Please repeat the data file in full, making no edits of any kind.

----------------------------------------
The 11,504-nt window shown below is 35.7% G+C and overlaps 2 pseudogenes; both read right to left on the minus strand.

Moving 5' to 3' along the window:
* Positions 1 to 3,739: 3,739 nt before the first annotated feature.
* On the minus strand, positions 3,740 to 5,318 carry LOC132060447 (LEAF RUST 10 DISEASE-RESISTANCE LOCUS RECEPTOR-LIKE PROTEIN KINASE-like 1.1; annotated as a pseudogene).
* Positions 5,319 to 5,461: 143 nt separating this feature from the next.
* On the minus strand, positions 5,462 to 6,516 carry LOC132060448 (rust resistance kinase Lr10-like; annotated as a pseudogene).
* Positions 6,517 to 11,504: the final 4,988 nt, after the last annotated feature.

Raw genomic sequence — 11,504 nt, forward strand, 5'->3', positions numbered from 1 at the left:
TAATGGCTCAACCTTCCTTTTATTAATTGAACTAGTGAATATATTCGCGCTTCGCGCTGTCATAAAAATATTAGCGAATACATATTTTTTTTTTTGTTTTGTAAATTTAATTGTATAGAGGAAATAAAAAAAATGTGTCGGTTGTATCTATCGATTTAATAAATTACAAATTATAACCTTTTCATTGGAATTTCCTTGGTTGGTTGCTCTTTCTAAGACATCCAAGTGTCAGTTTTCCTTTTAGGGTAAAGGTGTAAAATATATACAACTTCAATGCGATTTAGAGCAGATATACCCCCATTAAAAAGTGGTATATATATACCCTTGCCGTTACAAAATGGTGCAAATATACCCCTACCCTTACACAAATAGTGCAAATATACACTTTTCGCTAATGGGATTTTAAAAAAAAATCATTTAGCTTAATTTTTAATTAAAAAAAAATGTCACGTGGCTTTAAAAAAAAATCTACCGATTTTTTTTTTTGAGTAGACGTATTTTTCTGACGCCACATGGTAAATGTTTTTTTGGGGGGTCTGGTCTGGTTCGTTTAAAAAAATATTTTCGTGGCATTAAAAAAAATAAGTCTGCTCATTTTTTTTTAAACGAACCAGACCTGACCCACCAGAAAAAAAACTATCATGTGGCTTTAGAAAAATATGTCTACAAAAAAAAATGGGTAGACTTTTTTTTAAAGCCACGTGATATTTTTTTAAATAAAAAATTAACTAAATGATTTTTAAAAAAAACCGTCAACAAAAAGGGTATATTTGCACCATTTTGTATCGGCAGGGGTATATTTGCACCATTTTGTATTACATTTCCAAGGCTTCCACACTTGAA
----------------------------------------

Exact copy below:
The 11,504-nt window shown below is 35.7% G+C and overlaps 2 pseudogenes; both read right to left on the minus strand.

Moving 5' to 3' along the window:
* Positions 1 to 3,739: 3,739 nt before the first annotated feature.
* On the minus strand, positions 3,740 to 5,318 carry LOC132060447 (LEAF RUST 10 DISEASE-RESISTANCE LOCUS RECEPTOR-LIKE PROTEIN KINASE-like 1.1; annotated as a pseudogene).
* Positions 5,319 to 5,461: 143 nt separating this feature from the next.
* On the minus strand, positions 5,462 to 6,516 carry LOC132060448 (rust resistance kinase Lr10-like; annotated as a pseudogene).
* Positions 6,517 to 11,504: the final 4,988 nt, after the last annotated feature.

Raw genomic sequence — 11,504 nt, forward strand, 5'->3', positions numbered from 1 at the left:
TAATGGCTCAACCTTCCTTTTATTAATTGAACTAGTGAATATATTCGCGCTTCGCGCTGTCATAAAAATATTAGCGAATACATATTTTTTTTTTTGTTTTGTAAATTTAATTGTATAGAGGAAATAAAAAAAATGTGTCGGTTGTATCTATCGATTTAATAAATTACAAATTATAACCTTTTCATTGGAATTTCCTTGGTTGGTTGCTCTTTCTAAGACATCCAAGTGTCAGTTTTCCTTTTAGGGTAAAGGTGTAAAATATATACAACTTCAATGCGATTTAGAGCAGATATACCCCCATTAAAAAGTGGTATATATATACCCTTGCCGTTACAAAATGGTGCAAATATACCCCTACCCTTACACAAATAGTGCAAATATACACTTTTCGCTAATGGGATTTTAAAAAAAAATCATTTAGCTTAATTTTTAATTAAAAAAAAATGTCACGTGGCTTTAAAAAAAAATCTACCGATTTTTTTTTTTGAGTAGACGTATTTTTCTGACGCCACATGGTAAATGTTTTTTTGGGGGGTCTGGTCTGGTTCGTTTAAAAAAATATTTTCGTGGCATTAAAAAAAATAAGTCTGCTCATTTTTTTTTAAACGAACCAGACCTGACCCACCAGAAAAAAAACTATCATGTGGCTTTAGAAAAATATGTCTACAAAAAAAAATGGGTAGACTTTTTTTTAAAGCCACGTGATATTTTTTTAAATAAAAAATTAACTAAATGATTTTTAAAAAAAACCGTCAACAAAAAGGGTATATTTGCACCATTTTGTATCGGCAGGGGTATATTTGCACCATTTTGTATTACATTTCCAAGGCTTCCACACTTGAA